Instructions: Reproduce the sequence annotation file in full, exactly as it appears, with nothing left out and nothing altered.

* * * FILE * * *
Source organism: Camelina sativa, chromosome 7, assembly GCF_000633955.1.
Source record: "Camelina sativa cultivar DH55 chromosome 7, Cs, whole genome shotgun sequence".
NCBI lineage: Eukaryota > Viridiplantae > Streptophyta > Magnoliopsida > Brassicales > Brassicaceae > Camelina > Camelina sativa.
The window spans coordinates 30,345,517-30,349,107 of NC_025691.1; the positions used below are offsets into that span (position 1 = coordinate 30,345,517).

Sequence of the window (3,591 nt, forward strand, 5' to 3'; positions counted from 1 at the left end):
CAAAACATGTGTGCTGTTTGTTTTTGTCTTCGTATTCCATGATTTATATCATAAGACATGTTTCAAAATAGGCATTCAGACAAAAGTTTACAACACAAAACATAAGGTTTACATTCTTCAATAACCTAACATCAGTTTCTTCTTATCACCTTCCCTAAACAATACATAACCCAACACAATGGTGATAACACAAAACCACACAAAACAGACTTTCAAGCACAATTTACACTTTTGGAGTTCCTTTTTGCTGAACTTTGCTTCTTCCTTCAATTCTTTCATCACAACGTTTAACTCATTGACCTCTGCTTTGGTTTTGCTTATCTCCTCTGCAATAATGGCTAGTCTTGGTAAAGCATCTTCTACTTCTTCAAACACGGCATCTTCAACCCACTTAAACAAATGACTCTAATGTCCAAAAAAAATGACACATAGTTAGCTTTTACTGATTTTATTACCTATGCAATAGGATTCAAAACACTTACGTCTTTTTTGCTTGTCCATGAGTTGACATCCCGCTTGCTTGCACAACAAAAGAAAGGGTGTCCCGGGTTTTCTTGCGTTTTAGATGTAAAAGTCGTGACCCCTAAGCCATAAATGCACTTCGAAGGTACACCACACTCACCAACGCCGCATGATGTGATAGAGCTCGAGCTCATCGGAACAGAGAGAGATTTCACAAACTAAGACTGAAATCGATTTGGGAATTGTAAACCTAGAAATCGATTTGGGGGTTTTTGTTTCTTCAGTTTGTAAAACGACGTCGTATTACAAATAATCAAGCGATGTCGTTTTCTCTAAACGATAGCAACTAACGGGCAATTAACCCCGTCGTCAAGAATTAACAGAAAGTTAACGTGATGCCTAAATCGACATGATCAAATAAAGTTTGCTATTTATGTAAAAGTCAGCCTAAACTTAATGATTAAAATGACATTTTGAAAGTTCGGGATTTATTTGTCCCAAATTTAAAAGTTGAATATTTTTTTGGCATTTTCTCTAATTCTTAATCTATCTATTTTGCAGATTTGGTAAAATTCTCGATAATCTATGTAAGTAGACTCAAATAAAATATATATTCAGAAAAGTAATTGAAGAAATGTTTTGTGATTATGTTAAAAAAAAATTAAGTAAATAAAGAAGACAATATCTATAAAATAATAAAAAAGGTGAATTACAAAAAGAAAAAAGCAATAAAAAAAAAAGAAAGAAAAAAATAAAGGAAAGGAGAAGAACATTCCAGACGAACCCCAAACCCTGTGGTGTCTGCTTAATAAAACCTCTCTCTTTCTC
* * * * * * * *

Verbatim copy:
Source organism: Camelina sativa, chromosome 7, assembly GCF_000633955.1.
Source record: "Camelina sativa cultivar DH55 chromosome 7, Cs, whole genome shotgun sequence".
NCBI lineage: Eukaryota > Viridiplantae > Streptophyta > Magnoliopsida > Brassicales > Brassicaceae > Camelina > Camelina sativa.
The window spans coordinates 30,345,517-30,349,107 of NC_025691.1; the positions used below are offsets into that span (position 1 = coordinate 30,345,517).

Sequence of the window (3,591 nt, forward strand, 5' to 3'; positions counted from 1 at the left end):
CAAAACATGTGTGCTGTTTGTTTTTGTCTTCGTATTCCATGATTTATATCATAAGACATGTTTCAAAATAGGCATTCAGACAAAAGTTTACAACACAAAACATAAGGTTTACATTCTTCAATAACCTAACATCAGTTTCTTCTTATCACCTTCCCTAAACAATACATAACCCAACACAATGGTGATAACACAAAACCACACAAAACAGACTTTCAAGCACAATTTACACTTTTGGAGTTCCTTTTTGCTGAACTTTGCTTCTTCCTTCAATTCTTTCATCACAACGTTTAACTCATTGACCTCTGCTTTGGTTTTGCTTATCTCCTCTGCAATAATGGCTAGTCTTGGTAAAGCATCTTCTACTTCTTCAAACACGGCATCTTCAACCCACTTAAACAAATGACTCTAATGTCCAAAAAAAATGACACATAGTTAGCTTTTACTGATTTTATTACCTATGCAATAGGATTCAAAACACTTACGTCTTTTTTGCTTGTCCATGAGTTGACATCCCGCTTGCTTGCACAACAAAAGAAAGGGTGTCCCGGGTTTTCTTGCGTTTTAGATGTAAAAGTCGTGACCCCTAAGCCATAAATGCACTTCGAAGGTACACCACACTCACCAACGCCGCATGATGTGATAGAGCTCGAGCTCATCGGAACAGAGAGAGATTTCACAAACTAAGACTGAAATCGATTTGGGAATTGTAAACCTAGAAATCGATTTGGGGGTTTTTGTTTCTTCAGTTTGTAAAACGACGTCGTATTACAAATAATCAAGCGATGTCGTTTTCTCTAAACGATAGCAACTAACGGGCAATTAACCCCGTCGTCAAGAATTAACAGAAAGTTAACGTGATGCCTAAATCGACATGATCAAATAAAGTTTGCTATTTATGTAAAAGTCAGCCTAAACTTAATGATTAAAATGACATTTTGAAAGTTCGGGATTTATTTGTCCCAAATTTAAAAGTTGAATATTTTTTTGGCATTTTCTCTAATTCTTAATCTATCTATTTTGCAGATTTGGTAAAATTCTCGATAATCTATGTAAGTAGACTCAAATAAAATATATATTCAGAAAAGTAATTGAAGAAATGTTTTGTGATTATGTTAAAAAAAAATTAAGTAAATAAAGAAGACAATATCTATAAAATAATAAAAAAGGTGAATTACAAAAAGAAAAAAGCAATAAAAAAAAAAGAAAGAAAAAAATAAAGGAAAGGAGAAGAACATTCCAGACGAACCCCAAACCCTGTGGTGTCTGCTTAATAAAACCTCTCTCTTTCTC